In other developments, the modifications to BattleChariot II are almost done. The custom footplate arrived at the shop and I’ll go over this coming week for its installation. Hopefully, the issue of finding a programming unit that will talk to the controller will have been solved by then, and we’ll be able to tighten the responses. And then she’ll be fully ready for her debut.
About a year and a half ago, American Airlines established a new, centralized system for repairing wheelchairs and scooters damaged in transit. So, instead of dropping the wounded Invacare off at my trusty technician’s shop a few blocks away from home, I spent a goodly portion of the next day on the phone with an account manager from Global and a supervisor from the shop, 25 miles away, Global had selected to do the work. I spent three of the next four weeks with my confidence in that shop’s level of competence decreasing with every interaction.
Things started sliding downhill with the initial evaluation, done not in a facility with testing equipment, tools, and a good workspace, by a technician, but by the aforementioned supervisor in the front entrance of my home. With me scrambling around for an old blanket (to protect the tile) and a big old textbook (to use as a “jack”). With me pointing out that grinding noises from the wheel and seat lift motors were, most definitely, not “normal”, and that landing as hard as it had didn’t bode well for the frame, on-board charger, batteries, or controller. With the supervisor telling me that the seat lift mechanism was hydraulic (no fluid reservoir), then pneumatic (no air compressor). And me having to email the serial number of the beast over the weekend because he “couldn’t find it” when he had the chair dismantled.
Delay followed delay, and with each one I became increasingly thankful that my next scheduled travel wasn’t until the end of April, and that I was in a position *not* to be dependent on the current circus playing out for everyday mobility. To her credit, the Global account manager had offered me a “loaner”, but I had my late mother-in-law’s Jazzy (nicknamed “Junior”) as a light-duty backup. And, during this time, we had been working with my regular shop, had a new platform-style lift installed in the Cripmobile, and had ordered a new heavy-duty Jazzy that could be customized to my needs. Things could have been far worse.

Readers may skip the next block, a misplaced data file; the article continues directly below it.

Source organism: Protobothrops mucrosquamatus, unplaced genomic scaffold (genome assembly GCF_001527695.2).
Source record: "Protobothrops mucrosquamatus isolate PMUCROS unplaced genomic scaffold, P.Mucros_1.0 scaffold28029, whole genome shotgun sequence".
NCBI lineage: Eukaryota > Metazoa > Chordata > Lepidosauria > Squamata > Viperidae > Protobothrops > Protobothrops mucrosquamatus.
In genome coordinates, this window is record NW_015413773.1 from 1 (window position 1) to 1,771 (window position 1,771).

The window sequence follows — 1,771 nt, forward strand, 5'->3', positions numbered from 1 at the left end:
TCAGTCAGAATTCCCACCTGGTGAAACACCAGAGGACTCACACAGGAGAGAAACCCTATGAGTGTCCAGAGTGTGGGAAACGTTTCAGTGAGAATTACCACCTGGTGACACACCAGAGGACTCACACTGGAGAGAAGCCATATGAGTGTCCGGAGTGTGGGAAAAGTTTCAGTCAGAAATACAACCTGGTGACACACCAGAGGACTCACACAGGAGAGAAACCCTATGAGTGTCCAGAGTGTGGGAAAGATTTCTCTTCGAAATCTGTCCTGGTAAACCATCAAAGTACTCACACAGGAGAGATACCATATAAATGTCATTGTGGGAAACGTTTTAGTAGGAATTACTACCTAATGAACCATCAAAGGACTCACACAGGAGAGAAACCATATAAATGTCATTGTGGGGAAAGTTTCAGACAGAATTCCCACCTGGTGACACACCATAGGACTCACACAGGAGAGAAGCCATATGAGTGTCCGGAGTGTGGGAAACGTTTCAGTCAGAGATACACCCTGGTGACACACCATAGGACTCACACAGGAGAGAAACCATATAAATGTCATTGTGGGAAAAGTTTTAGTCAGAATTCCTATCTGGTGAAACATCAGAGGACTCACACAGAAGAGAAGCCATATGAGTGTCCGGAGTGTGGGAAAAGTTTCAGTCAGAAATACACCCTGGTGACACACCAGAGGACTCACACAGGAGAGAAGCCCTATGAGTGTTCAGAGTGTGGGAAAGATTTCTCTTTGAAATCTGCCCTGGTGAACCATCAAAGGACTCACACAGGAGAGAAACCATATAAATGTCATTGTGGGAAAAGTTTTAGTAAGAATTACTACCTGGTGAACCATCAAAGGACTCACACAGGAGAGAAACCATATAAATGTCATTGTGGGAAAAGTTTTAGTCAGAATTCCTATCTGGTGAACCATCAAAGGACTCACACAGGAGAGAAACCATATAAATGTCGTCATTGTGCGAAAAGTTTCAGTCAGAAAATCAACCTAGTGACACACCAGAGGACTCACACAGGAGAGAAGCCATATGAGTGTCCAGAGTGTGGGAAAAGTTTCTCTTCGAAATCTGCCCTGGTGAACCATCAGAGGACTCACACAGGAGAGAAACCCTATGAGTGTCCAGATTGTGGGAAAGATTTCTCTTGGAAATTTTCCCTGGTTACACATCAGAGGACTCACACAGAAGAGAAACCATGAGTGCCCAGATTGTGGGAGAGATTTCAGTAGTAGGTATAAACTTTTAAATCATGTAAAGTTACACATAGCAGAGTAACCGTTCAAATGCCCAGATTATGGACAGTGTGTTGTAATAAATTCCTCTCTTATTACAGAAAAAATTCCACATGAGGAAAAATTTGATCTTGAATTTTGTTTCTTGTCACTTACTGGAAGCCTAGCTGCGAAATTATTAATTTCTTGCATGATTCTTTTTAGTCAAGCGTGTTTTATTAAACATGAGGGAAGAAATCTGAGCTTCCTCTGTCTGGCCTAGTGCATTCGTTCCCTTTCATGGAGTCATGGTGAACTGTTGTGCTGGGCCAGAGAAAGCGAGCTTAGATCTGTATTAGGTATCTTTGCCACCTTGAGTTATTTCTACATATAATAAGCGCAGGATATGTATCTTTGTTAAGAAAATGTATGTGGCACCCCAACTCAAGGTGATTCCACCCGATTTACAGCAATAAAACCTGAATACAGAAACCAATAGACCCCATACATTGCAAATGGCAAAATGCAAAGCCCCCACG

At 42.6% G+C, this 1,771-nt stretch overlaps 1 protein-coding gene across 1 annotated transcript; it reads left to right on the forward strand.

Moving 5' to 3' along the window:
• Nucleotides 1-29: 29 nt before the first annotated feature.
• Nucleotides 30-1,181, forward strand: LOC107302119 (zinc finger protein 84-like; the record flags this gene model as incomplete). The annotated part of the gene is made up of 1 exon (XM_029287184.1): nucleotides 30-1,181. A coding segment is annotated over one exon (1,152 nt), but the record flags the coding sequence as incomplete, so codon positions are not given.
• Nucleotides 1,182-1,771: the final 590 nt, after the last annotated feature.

The last straw arrived in the form of a series of phone calls from the Global-designated shop. First, a call from their office person informing me that the parts had arrived (a full week earlier than expected) and that someone was a few minutes away from picking up the Invacare. I told her that wouldn’t be possible, since I was on the way out the door. (Which was true; Himself and I were heading over to my regular shop to pick up the new Jazzy.) She didn’t take it well, arguing with me that it *had* to be picked up immediately. I told her I’d be happy to be available anytime the next day, but I was not going to cancel an appointment because they couldn’t follow instructions. That was followed within a minute by another phone call, this time from the supervisor enroute. Same thing, but much ruder and with an implied threat that *not* picking it up today could cause a unspecified but multi-week further delay. Another call beeped in at this point, I got off the call with the supervisor advising him that “not today means not today”, and took the other call.
In a case of fortuitious timing, it was the acccount manager from Global, checking on things. I advised her of the calls just fielded, and her reaction could not have been more appropriate to the circumstances. She asked if I would be willing to talk to her supervisor about it. Ohboyhowdy, you betcha. Again, the response was appropriate. Not only was the repair pulled from the folks who had it, it turned out that my regular, trusted, and practically-next-door shop *had been on their list all along*. (Ahem.) By the time I headed out the door to pick up the new Jazzy, arrangements had been made, we dropped off the Invacare at the same time, and the parts to repair the latter were on the way.